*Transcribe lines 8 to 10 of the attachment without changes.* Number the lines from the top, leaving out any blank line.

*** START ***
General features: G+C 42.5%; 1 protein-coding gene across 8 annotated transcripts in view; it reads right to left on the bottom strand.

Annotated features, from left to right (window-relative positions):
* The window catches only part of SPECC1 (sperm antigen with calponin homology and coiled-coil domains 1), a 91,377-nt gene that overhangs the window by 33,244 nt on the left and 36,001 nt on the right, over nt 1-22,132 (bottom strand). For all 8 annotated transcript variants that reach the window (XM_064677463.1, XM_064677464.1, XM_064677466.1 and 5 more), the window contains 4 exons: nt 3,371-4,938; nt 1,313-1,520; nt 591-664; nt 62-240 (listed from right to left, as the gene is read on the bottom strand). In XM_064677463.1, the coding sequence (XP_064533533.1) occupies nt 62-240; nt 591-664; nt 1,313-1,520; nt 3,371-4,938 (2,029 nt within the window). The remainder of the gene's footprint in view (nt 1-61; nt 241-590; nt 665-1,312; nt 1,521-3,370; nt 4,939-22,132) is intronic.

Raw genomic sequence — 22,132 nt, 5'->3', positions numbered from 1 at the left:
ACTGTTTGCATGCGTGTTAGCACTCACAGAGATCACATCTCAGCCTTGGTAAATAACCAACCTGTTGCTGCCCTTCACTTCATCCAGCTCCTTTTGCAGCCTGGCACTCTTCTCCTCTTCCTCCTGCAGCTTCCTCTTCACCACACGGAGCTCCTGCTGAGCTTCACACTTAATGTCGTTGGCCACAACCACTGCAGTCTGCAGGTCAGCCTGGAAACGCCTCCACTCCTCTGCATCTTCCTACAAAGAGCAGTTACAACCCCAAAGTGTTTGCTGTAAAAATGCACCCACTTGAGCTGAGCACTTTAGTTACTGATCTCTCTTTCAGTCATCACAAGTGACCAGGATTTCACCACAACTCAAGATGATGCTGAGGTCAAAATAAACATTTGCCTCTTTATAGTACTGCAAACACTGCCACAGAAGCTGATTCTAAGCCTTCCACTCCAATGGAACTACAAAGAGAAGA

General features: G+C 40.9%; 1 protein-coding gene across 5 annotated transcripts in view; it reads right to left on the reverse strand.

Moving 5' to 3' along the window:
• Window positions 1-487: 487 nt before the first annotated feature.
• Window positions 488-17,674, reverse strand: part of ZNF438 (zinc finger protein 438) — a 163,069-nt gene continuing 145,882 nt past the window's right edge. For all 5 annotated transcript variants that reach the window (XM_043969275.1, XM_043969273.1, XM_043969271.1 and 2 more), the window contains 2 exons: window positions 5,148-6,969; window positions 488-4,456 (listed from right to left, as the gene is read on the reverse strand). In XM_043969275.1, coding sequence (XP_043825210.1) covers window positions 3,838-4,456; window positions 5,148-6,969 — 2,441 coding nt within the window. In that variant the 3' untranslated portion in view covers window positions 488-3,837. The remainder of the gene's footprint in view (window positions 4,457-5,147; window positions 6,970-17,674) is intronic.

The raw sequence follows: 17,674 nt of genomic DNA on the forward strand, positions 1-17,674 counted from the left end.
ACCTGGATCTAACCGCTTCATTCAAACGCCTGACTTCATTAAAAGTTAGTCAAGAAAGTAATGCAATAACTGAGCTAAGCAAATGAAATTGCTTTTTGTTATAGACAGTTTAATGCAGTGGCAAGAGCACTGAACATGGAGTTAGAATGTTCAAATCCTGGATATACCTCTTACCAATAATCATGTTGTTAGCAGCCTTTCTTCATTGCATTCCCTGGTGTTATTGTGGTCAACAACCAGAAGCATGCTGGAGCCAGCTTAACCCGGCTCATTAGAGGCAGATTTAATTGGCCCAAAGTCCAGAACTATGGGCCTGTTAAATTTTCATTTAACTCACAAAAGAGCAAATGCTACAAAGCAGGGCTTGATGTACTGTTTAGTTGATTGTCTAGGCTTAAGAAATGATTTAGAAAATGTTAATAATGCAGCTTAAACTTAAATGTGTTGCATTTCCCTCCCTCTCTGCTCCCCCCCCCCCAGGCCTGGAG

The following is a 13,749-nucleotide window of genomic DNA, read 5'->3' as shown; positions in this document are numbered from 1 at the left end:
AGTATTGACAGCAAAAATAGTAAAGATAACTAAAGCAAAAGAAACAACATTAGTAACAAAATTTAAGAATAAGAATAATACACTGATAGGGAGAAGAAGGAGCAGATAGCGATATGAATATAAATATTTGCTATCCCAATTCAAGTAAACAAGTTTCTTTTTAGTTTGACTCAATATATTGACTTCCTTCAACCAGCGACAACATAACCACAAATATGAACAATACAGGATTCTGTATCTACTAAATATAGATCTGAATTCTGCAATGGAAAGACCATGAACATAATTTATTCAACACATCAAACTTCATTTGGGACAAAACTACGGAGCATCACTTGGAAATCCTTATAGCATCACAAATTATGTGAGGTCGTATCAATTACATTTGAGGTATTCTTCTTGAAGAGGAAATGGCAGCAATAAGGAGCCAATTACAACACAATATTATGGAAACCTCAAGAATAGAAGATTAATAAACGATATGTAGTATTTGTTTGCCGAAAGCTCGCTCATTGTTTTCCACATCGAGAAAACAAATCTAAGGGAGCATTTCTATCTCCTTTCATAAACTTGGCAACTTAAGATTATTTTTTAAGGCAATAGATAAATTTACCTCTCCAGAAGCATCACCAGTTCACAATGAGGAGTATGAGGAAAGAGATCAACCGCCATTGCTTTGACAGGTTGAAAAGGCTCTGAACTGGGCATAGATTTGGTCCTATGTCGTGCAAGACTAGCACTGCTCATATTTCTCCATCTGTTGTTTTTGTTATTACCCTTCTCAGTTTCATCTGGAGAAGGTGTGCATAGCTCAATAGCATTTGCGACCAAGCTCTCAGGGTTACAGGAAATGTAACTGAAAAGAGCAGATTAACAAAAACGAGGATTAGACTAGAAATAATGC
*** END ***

• Window positions 1-487: 487 nt before the first annotated feature.
• Window positions 488-17,674, reverse strand: part of ZNF438 (zinc finger protein 438) — a 163,069-nt gene continuing 145,882 nt past the window's right edge. For all 5 annotated transcript variants that reach the window (XM_043969275.1, XM_043969273.1, XM_043969271.1 and 2 more), the window contains 2 exons: window positions 5,148-6,969; window positions 488-4,456 (listed from right to left, as the gene is read on the reverse strand). In XM_043969275.1, coding sequence (XP_043825210.1) covers window positions 3,838-4,456; window positions 5,148-6,969 — 2,441 coding nt within the window. In that variant the 3' untranslated portion in view covers window positions 488-3,837. The remainder of the gene's footprint in view (window positions 4,457-5,147; window positions 6,970-17,674) is intronic.

The raw sequence follows: 17,674 nt of genomic DNA on the forward strand, positions 1-17,674 counted from the left end.